Les Miserables

America ought to be celebrating. Compared to 50 years ago we are better educated, make more money, and live longer. That's the good news. The bad news is that despite these gains polls show many Americans remain dissatisfied with their quality of life—and anxious about the future. So if we're doing so well, why are we so unhappy? In his new book, The Good Life and Its Discontents, Robert Samuelson describes the dramatic increase of affluence in America. Since 1970 the number of college graduates has doubled. The economy has created 18 million new jobs in the last decade. And our government has provided a "safety net" for the poor and elderly. The world is no longer under the cold-war nuclear threat. And yet America is full of what Samuelson calls a "roving and indestructible discontent"—a feeling that life is not what it ought to be. One recent poll shows two-thirds of Americans don't trust one another. Samuelson's answer to this blight of discontent is for Americans to lower their economic expectations. That's a start. But the real problem goes beyond economics. A recent poll commissioned by the Family Research Council found that two-thirds of all Americans are fundamentally concerned about the weakening of our country's moral and social fabric. And the biggest cause for concern cited by the respondents was "the breakdown in the family and a decline in values." As political scientist James Q. Wilson has written, prosperity has led to increased mobility—and a corresponding decline in our values. Many corporations routinely transfer their employees to other cities or states, uprooting families from their social networks. The result is revolving-door neighborhoods where few stay long enough to establish the kind of social cohesion needed to support the family. We've seen a radical decline in our neighborhoods from the days when neighbors got involved in one another's lives—helping one another, being responsible to one another, and trusting one another. This commitment to a broader community is a powerful shield against the disintegration of our local neighborhoods. It will take a lot more than simply lowering our expectations to rebuild our disintegrating society and recover a genuine sense of contentment. We'll need a dose of what the New Testament calls metanoia—literally a radical change of outlook regarding the basic institutions of faith and family. Christians need to set the example by rejecting the all-consuming pursuit of "The American Dream." If your job requires pulling up your family's social roots every few years, maybe it's time to look for another job—even if it means making do with less. The prophet Isaiah asked: "Why do you spend your money on that which isn't bread, and your labors on that which doesn't satisfy?" In working to amass material bread, we've lost sight of that which provides our spiritual sustenance. When we find answers to our spiritual needs we find real fulfillment, and we learn to live with each other in real community. And that, Mr. Samuelson, is the answer: not economics but spiritual bread that nourishes the soul.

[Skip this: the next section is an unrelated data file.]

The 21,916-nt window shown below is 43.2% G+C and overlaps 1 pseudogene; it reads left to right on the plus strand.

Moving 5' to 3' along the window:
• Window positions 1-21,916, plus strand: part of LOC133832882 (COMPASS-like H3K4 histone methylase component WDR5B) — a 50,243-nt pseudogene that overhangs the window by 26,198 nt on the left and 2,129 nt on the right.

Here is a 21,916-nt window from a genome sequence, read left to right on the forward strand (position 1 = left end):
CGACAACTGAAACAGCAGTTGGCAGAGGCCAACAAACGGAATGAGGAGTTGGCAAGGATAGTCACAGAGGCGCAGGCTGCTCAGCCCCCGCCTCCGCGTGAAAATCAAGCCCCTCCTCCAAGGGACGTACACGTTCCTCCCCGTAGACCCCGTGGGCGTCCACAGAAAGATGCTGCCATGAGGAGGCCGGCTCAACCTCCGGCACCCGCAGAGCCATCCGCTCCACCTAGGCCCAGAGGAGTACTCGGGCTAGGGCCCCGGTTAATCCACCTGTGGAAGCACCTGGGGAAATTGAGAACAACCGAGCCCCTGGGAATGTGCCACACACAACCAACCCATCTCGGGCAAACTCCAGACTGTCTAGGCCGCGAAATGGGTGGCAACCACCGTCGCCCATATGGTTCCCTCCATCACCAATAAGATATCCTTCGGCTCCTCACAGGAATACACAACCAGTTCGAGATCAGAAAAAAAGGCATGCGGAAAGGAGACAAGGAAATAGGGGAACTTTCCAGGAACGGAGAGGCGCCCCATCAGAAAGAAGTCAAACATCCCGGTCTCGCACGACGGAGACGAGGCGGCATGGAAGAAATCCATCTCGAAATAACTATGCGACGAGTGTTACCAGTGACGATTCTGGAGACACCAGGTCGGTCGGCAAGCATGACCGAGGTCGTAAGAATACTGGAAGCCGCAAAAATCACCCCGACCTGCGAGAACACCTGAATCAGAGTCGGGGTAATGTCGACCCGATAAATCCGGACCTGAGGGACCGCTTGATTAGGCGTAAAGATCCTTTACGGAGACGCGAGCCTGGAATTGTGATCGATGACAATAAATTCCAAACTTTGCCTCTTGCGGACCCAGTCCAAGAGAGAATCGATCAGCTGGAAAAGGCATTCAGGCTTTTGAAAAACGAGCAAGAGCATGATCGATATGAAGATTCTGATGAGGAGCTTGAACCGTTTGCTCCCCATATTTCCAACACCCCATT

Chuck Colson


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